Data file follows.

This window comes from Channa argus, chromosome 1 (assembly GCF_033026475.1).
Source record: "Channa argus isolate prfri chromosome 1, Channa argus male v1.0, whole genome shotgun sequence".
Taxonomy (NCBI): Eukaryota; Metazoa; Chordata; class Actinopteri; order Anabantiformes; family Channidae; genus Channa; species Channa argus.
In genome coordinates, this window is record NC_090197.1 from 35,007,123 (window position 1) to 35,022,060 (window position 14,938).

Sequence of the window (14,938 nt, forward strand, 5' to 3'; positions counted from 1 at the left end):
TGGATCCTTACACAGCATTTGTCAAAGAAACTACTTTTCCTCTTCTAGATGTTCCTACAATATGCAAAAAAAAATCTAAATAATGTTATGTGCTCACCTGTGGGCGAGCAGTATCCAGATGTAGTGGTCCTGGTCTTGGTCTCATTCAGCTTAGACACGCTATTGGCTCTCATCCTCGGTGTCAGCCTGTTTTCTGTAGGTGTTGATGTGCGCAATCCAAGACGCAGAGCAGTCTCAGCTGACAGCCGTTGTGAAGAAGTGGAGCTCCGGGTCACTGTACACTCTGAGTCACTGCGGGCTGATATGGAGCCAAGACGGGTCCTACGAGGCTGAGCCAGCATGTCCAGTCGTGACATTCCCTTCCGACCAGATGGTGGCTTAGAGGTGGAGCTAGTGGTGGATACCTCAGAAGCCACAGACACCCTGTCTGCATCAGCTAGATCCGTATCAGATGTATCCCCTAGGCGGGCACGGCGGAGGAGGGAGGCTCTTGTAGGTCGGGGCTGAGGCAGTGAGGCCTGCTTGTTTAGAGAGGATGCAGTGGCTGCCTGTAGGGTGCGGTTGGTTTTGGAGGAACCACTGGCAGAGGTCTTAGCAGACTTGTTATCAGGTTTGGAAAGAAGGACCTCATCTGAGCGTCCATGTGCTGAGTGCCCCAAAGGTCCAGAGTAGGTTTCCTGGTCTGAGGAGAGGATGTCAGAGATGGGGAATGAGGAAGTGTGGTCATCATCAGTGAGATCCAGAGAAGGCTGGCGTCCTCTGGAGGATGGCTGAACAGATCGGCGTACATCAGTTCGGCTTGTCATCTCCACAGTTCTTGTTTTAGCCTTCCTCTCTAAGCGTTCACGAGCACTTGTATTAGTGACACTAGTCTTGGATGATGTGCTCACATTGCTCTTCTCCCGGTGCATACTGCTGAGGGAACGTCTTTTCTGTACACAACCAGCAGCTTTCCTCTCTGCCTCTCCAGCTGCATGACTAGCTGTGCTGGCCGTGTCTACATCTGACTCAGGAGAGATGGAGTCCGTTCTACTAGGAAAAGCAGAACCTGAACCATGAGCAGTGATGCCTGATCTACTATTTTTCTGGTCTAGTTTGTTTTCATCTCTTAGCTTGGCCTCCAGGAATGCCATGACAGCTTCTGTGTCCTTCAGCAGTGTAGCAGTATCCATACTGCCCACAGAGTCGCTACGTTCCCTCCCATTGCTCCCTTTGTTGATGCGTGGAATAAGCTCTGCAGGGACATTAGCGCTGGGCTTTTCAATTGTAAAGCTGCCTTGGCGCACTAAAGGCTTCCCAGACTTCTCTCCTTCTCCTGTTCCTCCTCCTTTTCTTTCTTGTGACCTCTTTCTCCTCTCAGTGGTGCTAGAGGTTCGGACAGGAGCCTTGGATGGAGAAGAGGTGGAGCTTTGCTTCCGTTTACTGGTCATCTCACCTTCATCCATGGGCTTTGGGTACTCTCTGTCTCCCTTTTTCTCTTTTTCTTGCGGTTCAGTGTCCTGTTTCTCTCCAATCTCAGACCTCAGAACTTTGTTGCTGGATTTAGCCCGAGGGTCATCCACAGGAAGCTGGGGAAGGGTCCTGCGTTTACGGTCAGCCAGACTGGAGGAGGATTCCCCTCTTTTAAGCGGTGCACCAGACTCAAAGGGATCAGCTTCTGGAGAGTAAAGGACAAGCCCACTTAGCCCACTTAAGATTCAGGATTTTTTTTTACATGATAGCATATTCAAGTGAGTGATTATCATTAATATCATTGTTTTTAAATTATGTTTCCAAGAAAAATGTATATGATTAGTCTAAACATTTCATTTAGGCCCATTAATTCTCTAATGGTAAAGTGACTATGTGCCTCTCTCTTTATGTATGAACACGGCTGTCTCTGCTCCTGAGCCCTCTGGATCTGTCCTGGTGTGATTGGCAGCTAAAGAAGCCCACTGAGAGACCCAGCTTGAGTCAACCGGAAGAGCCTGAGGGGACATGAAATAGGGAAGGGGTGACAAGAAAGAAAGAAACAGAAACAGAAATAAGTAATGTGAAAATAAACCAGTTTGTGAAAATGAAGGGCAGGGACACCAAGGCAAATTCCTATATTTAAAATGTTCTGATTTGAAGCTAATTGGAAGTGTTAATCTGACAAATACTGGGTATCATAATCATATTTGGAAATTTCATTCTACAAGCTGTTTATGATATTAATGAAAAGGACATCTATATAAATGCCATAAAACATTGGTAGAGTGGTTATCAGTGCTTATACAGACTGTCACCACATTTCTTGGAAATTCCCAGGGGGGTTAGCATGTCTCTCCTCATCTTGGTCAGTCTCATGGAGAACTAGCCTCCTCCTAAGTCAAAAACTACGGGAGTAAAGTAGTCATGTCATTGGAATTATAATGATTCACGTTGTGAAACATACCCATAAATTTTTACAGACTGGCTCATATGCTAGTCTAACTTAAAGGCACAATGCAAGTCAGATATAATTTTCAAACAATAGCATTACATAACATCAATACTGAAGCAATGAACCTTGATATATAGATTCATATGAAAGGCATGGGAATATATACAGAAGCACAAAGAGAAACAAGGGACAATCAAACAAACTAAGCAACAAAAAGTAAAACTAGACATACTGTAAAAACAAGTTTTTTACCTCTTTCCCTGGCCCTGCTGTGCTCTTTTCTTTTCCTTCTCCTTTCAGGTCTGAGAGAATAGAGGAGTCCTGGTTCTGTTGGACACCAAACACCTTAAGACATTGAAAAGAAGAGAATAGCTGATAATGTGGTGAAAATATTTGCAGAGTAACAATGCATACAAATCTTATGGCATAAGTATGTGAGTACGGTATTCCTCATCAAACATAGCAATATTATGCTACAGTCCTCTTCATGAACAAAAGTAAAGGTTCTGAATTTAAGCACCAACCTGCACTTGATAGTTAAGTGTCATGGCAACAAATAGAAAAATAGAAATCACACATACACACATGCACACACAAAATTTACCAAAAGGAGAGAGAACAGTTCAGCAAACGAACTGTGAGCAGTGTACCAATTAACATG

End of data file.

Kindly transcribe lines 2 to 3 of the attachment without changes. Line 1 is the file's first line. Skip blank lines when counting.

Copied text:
Source record: "Channa argus isolate prfri chromosome 1, Channa argus male v1.0, whole genome shotgun sequence".
Taxonomy (NCBI): Eukaryota; Metazoa; Chordata; class Actinopteri; order Anabantiformes; family Channidae; genus Channa; species Channa argus.